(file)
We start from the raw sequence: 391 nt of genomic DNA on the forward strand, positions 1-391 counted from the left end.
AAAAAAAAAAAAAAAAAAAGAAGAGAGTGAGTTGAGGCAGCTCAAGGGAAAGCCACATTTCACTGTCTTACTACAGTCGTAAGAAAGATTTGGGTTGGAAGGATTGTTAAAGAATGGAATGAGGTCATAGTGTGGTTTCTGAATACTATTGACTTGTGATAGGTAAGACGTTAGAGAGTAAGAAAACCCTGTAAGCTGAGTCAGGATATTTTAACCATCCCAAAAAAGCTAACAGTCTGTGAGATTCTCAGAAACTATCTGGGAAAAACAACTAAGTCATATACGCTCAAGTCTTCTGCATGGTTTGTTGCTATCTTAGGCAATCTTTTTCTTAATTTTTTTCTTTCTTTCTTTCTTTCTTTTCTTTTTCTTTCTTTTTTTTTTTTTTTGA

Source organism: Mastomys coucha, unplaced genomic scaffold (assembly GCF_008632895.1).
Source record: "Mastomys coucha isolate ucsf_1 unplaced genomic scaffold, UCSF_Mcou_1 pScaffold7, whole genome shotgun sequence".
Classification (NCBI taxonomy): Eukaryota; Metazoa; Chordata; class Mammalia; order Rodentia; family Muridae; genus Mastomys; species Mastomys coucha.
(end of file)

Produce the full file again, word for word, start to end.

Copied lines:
We start from the raw sequence: 391 nt of genomic DNA on the forward strand, positions 1-391 counted from the left end.
AAAAAAAAAAAAAAAAAAAGAAGAGAGTGAGTTGAGGCAGCTCAAGGGAAAGCCACATTTCACTGTCTTACTACAGTCGTAAGAAAGATTTGGGTTGGAAGGATTGTTAAAGAATGGAATGAGGTCATAGTGTGGTTTCTGAATACTATTGACTTGTGATAGGTAAGACGTTAGAGAGTAAGAAAACCCTGTAAGCTGAGTCAGGATATTTTAACCATCCCAAAAAAGCTAACAGTCTGTGAGATTCTCAGAAACTATCTGGGAAAAACAACTAAGTCATATACGCTCAAGTCTTCTGCATGGTTTGTTGCTATCTTAGGCAATCTTTTTCTTAATTTTTTTCTTTCTTTCTTTCTTTCTTTTCTTTTTCTTTCTTTTTTTTTTTTTTTGA

Source organism: Mastomys coucha, unplaced genomic scaffold (assembly GCF_008632895.1).
Source record: "Mastomys coucha isolate ucsf_1 unplaced genomic scaffold, UCSF_Mcou_1 pScaffold7, whole genome shotgun sequence".
Classification (NCBI taxonomy): Eukaryota; Metazoa; Chordata; class Mammalia; order Rodentia; family Muridae; genus Mastomys; species Mastomys coucha.